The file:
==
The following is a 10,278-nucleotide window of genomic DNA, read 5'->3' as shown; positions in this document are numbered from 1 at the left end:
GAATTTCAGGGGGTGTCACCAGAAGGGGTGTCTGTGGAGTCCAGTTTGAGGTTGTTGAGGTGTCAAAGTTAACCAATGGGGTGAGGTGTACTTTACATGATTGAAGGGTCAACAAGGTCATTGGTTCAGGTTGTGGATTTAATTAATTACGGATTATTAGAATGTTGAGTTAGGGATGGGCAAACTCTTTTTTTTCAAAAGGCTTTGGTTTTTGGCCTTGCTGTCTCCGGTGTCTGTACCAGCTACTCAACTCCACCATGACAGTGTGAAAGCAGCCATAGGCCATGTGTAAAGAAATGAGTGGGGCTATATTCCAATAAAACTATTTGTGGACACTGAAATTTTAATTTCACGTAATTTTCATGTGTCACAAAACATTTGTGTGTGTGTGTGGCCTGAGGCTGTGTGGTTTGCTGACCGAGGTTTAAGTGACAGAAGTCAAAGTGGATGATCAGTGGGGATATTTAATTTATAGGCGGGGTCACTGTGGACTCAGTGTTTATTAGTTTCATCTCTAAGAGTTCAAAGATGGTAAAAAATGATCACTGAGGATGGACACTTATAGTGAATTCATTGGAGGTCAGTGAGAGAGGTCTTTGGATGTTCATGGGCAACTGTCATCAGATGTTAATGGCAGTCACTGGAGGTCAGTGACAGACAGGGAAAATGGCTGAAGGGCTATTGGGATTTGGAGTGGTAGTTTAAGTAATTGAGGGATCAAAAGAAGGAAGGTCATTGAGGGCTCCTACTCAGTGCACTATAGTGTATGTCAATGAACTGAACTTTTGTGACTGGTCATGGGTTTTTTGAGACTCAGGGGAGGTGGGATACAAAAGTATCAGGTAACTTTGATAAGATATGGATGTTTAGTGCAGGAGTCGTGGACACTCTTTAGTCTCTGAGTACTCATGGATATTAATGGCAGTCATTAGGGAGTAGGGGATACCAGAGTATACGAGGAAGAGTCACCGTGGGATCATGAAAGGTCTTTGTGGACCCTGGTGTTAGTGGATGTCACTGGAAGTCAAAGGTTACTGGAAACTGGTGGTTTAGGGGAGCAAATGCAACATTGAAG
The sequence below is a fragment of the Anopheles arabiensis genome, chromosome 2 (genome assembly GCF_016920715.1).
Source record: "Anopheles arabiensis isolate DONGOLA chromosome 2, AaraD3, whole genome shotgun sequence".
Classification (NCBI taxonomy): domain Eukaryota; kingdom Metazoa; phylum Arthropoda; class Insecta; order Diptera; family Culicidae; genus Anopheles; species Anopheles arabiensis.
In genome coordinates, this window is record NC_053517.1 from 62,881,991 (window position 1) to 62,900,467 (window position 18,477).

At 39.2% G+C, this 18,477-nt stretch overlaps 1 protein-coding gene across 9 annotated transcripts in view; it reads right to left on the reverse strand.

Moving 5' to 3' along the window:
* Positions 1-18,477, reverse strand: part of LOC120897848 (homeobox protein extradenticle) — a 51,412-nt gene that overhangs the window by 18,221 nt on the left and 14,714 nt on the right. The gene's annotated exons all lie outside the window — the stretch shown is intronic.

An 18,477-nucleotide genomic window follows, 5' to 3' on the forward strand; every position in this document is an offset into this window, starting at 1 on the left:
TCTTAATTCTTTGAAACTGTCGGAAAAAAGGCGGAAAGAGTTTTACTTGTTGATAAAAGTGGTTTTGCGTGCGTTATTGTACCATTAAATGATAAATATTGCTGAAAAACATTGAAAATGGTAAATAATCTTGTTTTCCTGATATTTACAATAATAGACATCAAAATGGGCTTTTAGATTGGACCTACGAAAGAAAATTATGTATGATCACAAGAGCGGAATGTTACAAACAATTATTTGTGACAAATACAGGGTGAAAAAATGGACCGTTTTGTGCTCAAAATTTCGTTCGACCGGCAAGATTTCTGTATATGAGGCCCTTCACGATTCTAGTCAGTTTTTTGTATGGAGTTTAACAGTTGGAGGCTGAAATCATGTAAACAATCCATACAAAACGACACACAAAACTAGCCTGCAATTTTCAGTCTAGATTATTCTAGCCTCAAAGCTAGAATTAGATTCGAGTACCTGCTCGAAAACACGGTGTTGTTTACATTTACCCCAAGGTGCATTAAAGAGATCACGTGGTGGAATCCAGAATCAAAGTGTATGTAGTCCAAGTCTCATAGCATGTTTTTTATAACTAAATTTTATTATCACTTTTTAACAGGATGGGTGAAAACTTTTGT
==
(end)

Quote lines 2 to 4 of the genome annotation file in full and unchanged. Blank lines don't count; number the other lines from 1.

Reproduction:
GAATTTCAGGGGGTGTCACCAGAAGGGGTGTCTGTGGAGTCCAGTTTGAGGTTGTTGAGGTGTCAAAGTTAACCAATGGGGTGAGGTGTACTTTACATGATTGAAGGGTCAACAAGGTCATTGGTTCAGGTTGTGGATTTAATTAATTACGGATTATTAGAATGTTGAGTTAGGGATGGGCAAACTCTTTTTTTTCAAAAGGCTTTGGTTTTTGGCCTTGCTGTCTCCGGTGTCTGTACCAGCTACTCAACTCCACCATGACAGTGTGAAAGCAGCCATAGGCCATGTGTAAAGAAATGAGTGGGGCTATATTCCAATAAAACTATTTGTGGACACTGAAATTTTAATTTCACGTAATTTTCATGTGTCACAAAACATTTGTGTGTGTGTGTGGCCTGAGGCTGTGTGGTTTGCTGACCGAGGTTTAAGTGACAGAAGTCAAAGTGGATGATCAGTGGGGATATTTAATTTATAGGCGGGGTCACTGTGGACTCAGTGTTTATTAGTTTCATCTCTAAGAGTTCAAAGATGGTAAAAAATGATCACTGAGGATGGACACTTATAGTGAATTCATTGGAGGTCAGTGAGAGAGGTCTTTGGATGTTCATGGGCAACTGTCATCAGATGTTAATGGCAGTCACTGGAGGTCAGTGACAGACAGGGAAAATGGCTGAAGGGCTATTGGGATTTGGAGTGGTAGTTTAAGTAATTGAGGGATCAAAAGAAGGAAGGTCATTGAGGGCTCCTACTCAGTGCACTATAGTGTATGTCAATGAACTGAACTTTTGTGACTGGTCATGGGTTTTTTGAGACTCAGGGGAGGTGGGATACAAAAGTATCAGGTAACTTTGATAAGATATGGATGTTTAGTGCAGGAGTCGTGGACACTCTTTAGTCTCTGAGTACTCATGGATATTAATGGCAGTCATTAGGGAGTAGGGGATACCAGAGTATACGAGGAAGAGTCACCGTGGGATCATGAAAGGTCTTTGTGGACCCTGGTGTTAGTGGATGTCACTGGAAGTCAAAGGTTACTGGAAACTGGTGGTTTAGGGGAGCAAATGCAACATTGAAG
The sequence below is a fragment of the Anopheles arabiensis genome, chromosome 2 (genome assembly GCF_016920715.1).
Source record: "Anopheles arabiensis isolate DONGOLA chromosome 2, AaraD3, whole genome shotgun sequence".